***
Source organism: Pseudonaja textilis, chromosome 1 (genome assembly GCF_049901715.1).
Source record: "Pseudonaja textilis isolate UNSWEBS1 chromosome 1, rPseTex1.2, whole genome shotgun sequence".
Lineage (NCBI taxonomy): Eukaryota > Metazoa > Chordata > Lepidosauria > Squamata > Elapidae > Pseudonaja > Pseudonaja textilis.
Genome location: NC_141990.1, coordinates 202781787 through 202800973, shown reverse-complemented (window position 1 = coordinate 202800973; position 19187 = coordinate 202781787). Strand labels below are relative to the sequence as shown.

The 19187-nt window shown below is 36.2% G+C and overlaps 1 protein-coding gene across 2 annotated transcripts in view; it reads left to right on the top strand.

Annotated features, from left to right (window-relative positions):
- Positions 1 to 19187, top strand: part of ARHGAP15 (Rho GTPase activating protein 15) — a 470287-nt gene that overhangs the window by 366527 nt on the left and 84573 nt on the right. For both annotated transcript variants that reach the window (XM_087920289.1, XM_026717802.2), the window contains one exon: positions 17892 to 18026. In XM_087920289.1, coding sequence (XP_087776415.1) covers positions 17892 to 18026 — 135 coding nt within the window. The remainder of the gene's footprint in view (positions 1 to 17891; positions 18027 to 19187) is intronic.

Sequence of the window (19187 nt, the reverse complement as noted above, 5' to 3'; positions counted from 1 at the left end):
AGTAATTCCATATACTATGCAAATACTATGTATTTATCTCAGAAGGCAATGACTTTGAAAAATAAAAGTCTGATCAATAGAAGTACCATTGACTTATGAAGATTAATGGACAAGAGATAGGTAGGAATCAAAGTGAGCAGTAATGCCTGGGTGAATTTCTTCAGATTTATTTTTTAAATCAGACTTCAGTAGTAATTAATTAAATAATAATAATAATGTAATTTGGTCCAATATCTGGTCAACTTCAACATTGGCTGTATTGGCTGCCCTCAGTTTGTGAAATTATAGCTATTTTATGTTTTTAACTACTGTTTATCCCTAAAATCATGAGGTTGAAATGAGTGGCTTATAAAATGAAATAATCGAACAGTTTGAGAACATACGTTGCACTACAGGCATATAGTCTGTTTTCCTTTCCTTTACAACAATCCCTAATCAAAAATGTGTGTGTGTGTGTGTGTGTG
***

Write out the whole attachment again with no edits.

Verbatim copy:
Source organism: Pseudonaja textilis, chromosome 1 (genome assembly GCF_049901715.1).
Source record: "Pseudonaja textilis isolate UNSWEBS1 chromosome 1, rPseTex1.2, whole genome shotgun sequence".
Lineage (NCBI taxonomy): Eukaryota > Metazoa > Chordata > Lepidosauria > Squamata > Elapidae > Pseudonaja > Pseudonaja textilis.
Genome location: NC_141990.1, coordinates 202781787 through 202800973, shown reverse-complemented (window position 1 = coordinate 202800973; position 19187 = coordinate 202781787). Strand labels below are relative to the sequence as shown.

The 19187-nt window shown below is 36.2% G+C and overlaps 1 protein-coding gene across 2 annotated transcripts in view; it reads left to right on the top strand.

Annotated features, from left to right (window-relative positions):
- Positions 1 to 19187, top strand: part of ARHGAP15 (Rho GTPase activating protein 15) — a 470287-nt gene that overhangs the window by 366527 nt on the left and 84573 nt on the right. For both annotated transcript variants that reach the window (XM_087920289.1, XM_026717802.2), the window contains one exon: positions 17892 to 18026. In XM_087920289.1, coding sequence (XP_087776415.1) covers positions 17892 to 18026 — 135 coding nt within the window. The remainder of the gene's footprint in view (positions 1 to 17891; positions 18027 to 19187) is intronic.

Sequence of the window (19187 nt, the reverse complement as noted above, 5' to 3'; positions counted from 1 at the left end):
AGTAATTCCATATACTATGCAAATACTATGTATTTATCTCAGAAGGCAATGACTTTGAAAAATAAAAGTCTGATCAATAGAAGTACCATTGACTTATGAAGATTAATGGACAAGAGATAGGTAGGAATCAAAGTGAGCAGTAATGCCTGGGTGAATTTCTTCAGATTTATTTTTTAAATCAGACTTCAGTAGTAATTAATTAAATAATAATAATAATGTAATTTGGTCCAATATCTGGTCAACTTCAACATTGGCTGTATTGGCTGCCCTCAGTTTGTGAAATTATAGCTATTTTATGTTTTTAACTACTGTTTATCCCTAAAATCATGAGGTTGAAATGAGTGGCTTATAAAATGAAATAATCGAACAGTTTGAGAACATACGTTGCACTACAGGCATATAGTCTGTTTTCCTTTCCTTTACAACAATCCCTAATCAAAAATGTGTGTGTGTGTGTGTGTGTG